Therefore buyers need to continuously seek information to better assess buying opportunities and work closely with their selling partners in the stores.

Inevitably buyers also need to delete products from the range. Display space is always at a premium and there is a continuous stream of new products.

To avoid over ranging and lowering stockturns, through excessive stock, buyers have to continuously monitor stock for poor performers that can be deleted.

The following guidelines offer points to be considered by buyers in approaching this issue.

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Posted by on in Inventory
Stock Turnover

Stock turnover is defined as the number of times during a specific period, usually one year, that the inventory on hand is sold. At a time like this a slow stock turn means that cash flow is lying on the shelves. It is not being turned into cash to pay your creditors and is a recipe for going bankrupt quickly.

In addition to cash flow, a high level of stock turnover in a business has several advantages for any retailer:
Merchandise on the shelves is always fresh.
Losses due to changes in styles and fashions are reduced.
Costs associated with maintaining stock, such as interest, insurance, breakage are lessened.
Your store has a limited amount of space. It must always be your objective to get the most profit per square foot out of your valuable space. Slow movers tie up valuable space.

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Posted by on in Inventory
Stock Rooms & Storage

Are you opening a retail shop? One of your important tasks is to design your stock room. Or perhaps you opened your shop but didn’t really give all that much attention to your stock room and now is the time to get your stock room in order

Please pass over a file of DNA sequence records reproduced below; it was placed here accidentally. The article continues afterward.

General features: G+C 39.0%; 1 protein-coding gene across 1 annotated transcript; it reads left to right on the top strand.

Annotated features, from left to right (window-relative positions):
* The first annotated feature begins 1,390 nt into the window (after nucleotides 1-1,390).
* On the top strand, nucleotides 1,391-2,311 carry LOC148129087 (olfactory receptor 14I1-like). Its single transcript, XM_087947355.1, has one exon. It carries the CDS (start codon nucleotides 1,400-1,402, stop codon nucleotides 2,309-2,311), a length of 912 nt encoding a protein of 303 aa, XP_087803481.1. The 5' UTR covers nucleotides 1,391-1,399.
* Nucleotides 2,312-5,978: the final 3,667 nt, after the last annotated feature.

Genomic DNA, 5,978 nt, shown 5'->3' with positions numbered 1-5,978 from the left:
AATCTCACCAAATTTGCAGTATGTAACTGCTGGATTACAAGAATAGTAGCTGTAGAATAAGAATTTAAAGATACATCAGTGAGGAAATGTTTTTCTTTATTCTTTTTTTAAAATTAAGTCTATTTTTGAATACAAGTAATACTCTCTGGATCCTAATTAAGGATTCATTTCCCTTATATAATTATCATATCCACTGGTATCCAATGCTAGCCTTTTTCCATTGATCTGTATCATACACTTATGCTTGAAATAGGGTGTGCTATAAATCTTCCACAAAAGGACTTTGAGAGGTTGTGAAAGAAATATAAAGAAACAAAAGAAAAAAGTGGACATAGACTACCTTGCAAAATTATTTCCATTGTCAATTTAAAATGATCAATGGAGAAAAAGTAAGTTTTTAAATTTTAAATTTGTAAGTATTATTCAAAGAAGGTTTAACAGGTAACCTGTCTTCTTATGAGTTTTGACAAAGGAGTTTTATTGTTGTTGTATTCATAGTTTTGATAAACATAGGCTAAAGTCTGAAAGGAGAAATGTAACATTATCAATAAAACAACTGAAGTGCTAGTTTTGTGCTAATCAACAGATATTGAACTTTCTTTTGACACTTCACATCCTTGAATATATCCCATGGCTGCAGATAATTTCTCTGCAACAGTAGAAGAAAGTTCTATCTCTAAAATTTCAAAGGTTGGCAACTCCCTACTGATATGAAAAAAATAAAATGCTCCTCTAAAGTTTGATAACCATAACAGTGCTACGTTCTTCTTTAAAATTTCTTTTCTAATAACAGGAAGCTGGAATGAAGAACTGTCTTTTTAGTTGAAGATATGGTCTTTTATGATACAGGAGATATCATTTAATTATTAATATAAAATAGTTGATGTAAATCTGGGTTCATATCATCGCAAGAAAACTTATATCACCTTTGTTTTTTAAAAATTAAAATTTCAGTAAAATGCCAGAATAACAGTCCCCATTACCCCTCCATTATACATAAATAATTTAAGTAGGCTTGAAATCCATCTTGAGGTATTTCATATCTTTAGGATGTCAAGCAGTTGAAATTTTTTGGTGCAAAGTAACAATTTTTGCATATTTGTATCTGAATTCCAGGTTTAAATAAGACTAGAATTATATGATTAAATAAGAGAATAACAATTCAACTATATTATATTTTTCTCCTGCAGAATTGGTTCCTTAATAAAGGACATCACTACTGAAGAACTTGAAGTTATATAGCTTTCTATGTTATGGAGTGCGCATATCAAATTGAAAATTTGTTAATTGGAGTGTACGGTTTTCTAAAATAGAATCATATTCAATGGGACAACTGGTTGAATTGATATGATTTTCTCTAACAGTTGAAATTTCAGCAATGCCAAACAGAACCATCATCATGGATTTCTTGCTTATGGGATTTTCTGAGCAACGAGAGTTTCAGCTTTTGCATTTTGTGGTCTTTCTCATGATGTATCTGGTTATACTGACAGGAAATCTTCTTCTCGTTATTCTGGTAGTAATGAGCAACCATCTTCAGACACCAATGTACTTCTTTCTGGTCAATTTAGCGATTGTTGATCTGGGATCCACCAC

The high cost per square metre of many retail locations makes it tempting to devote almost every centimetre to the sales floor in order to maximise display space. Certainly the area devoted to merchandise display is the most important part of the shop, but few shops could survive without a rest room, unloading area, storage space and an office.

A comfortable and efficient office, stock area and employee break room make for a happy bookkeeping, buying and stockperson staff [even if it’s you!]. Few shops have enough room to make these areas as spacious as they should be. Remodelling money tends to get put first into the parts of the shop where customers can see it.

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Posted by on in Inventory
Stock Management - it's IMPORTANT

From a store's perspective, stock management means controlling the stock that is being bought so that customer needs are continually satisfied and maximum profitability is achieved.

Remember:  Merchandise is typically the largest single asset in a retail business and, as such, its productivity is critical when determining a retailer's profitability.

Effective Stock Management is important because:

1) Stock is Money
Stock is money invested and the profitability and financial viability of the retailer depends on the return obtained from that investment.
No stock or the wrong stock means no sales and no income. Since stock is the prime generator of revenue, having the right stock in the right quantities at the right time for the customer is fundamental.